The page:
Evangeline with the Burgundy Hair : Creating A Heroine

burgundy hair 2

Monday I shared how Jake the hero in my novel, Secrets and Charades came to be. Today I’d like to introduce the heroine by her most startling feature—her hair. How to describe Evangeline’s hair color was a challenge. I could picture it so clearly in my mind’s eye. A girl I went to high school with had the most beautiful red hair, but it wasn’t red like Lucille Ball or Carol Burnett. It was more…more burgundy. Evangeline is the heroine and strong-willed mail order bride to my determined cowboy Jake. She has green eyes but no freckles. Her skin is peaches and crème. You know, porcelain skin with just enough blush on her cheeks to draw attention to her eyes. But she’s tall for a woman in the 1870s and a doctor to boot. A rare combination for the time and not a desirable mate for most men.

Evangeline is compassionate, determined and intelligent. She’s strives for independence and surrounds herself with a cloak of confidence. Beneath it all is a deep-seated fear that creeps out of the shadows to taunt any happiness she might reach for.

1870s woman

I wanted Evangeline to look different than the many heroines I’ve read about lately. I wanted her to have an unusual hair color and height not common for a woman of the era. No actress came to mind when I created her. She appeared before me complete with her own history and begged for her story to be told. She has not change one iota from the first moment she revealed herself to me. Jake on the other hand grew a mustache and sported a scar on his cheek after our first encounter.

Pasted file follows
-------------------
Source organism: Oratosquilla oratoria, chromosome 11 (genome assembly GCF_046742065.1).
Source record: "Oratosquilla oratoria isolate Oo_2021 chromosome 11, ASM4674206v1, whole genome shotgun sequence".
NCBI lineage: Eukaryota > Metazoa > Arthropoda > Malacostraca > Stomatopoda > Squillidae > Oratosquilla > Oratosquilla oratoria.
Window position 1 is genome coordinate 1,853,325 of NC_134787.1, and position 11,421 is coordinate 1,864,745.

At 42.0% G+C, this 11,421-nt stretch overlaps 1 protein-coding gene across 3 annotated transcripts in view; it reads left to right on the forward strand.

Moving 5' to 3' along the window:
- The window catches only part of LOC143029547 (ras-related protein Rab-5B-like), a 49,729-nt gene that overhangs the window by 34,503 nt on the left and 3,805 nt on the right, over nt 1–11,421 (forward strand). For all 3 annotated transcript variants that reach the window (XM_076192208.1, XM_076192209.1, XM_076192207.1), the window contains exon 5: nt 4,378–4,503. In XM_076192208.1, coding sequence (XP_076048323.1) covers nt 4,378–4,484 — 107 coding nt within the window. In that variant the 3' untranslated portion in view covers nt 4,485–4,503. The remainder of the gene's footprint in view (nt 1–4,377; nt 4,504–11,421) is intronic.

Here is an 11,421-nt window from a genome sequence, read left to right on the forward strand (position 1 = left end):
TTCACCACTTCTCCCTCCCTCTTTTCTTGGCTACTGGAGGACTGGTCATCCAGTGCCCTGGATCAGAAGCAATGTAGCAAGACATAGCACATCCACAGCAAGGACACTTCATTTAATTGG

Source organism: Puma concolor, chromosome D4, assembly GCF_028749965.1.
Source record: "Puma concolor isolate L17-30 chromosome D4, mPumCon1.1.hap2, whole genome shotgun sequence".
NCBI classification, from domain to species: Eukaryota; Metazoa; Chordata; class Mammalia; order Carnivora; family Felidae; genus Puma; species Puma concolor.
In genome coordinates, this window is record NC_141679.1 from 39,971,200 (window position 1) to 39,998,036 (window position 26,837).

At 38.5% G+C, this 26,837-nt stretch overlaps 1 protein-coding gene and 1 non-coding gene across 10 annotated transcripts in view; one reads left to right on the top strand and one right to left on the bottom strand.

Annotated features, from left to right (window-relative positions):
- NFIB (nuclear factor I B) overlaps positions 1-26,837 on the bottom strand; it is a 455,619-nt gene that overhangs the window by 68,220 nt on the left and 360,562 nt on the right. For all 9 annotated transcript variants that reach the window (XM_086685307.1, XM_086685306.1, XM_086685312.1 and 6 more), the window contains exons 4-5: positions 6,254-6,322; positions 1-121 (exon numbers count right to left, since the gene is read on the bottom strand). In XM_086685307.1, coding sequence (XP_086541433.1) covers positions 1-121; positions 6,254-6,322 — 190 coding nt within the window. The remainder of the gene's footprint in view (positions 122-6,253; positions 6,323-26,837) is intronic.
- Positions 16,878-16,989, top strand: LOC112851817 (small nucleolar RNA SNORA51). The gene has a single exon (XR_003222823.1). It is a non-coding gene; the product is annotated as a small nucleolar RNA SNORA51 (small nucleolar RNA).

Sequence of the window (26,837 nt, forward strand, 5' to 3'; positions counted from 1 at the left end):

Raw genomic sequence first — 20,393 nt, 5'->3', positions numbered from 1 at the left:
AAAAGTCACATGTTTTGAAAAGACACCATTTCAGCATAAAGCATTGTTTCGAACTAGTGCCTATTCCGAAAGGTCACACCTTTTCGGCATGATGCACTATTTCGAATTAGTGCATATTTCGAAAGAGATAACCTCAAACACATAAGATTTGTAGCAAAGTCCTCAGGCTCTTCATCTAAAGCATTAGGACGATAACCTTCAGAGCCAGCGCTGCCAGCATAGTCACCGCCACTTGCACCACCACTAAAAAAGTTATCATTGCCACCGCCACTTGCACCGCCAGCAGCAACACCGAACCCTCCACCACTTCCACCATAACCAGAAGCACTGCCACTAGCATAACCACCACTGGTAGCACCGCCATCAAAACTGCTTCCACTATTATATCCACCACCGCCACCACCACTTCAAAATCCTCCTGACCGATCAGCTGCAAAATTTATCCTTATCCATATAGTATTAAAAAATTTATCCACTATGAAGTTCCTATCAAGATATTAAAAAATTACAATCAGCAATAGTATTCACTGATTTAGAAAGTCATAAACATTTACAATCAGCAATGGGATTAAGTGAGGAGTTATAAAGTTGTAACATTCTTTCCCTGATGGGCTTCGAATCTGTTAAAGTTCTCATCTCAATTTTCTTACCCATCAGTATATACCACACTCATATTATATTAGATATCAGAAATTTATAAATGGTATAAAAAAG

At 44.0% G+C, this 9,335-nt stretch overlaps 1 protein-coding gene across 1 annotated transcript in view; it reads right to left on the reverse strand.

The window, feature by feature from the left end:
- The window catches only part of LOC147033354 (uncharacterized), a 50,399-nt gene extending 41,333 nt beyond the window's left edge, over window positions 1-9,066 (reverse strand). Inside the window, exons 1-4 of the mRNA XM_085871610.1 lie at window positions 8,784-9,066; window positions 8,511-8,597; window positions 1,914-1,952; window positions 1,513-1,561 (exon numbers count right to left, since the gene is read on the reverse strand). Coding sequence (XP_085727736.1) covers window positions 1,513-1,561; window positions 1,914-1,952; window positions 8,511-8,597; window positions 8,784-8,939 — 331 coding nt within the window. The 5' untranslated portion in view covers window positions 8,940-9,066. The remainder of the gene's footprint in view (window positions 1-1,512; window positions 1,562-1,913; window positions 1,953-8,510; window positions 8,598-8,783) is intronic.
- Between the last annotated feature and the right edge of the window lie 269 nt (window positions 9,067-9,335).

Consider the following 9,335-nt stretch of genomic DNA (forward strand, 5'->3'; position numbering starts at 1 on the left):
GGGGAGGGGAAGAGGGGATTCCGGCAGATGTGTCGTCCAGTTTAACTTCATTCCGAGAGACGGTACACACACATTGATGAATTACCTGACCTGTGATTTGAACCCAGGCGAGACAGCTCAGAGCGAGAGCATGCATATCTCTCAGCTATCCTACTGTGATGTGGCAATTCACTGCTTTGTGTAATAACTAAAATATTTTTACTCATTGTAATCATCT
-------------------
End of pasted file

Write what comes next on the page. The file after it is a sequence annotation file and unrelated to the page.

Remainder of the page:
Evangeline represents those women who feel their past has so tainted them they can never consider marriage as a path for their lives. Evangeline’s journey mirrors so many woman who still hang onto the past like a badge of dishonor that they fear others will discover and then reject them.

Her unique burgundy hair represents how she views herself. Different from other women. Stained, yet, her past has shaped her into the strong woman she is. Her whole existence is to help readers who can relate to her find closure and completeness. The 1870s were a less forgiving time and society’s view of women much more controversial.

Her painful past haunts her and colors how she responds to her new life. It’s a time to face her fears and grow into the woman she was meant to be and find love in the midst of it all.

If you were writing an unusual female character what would set her apart? Tell me in a comment below.

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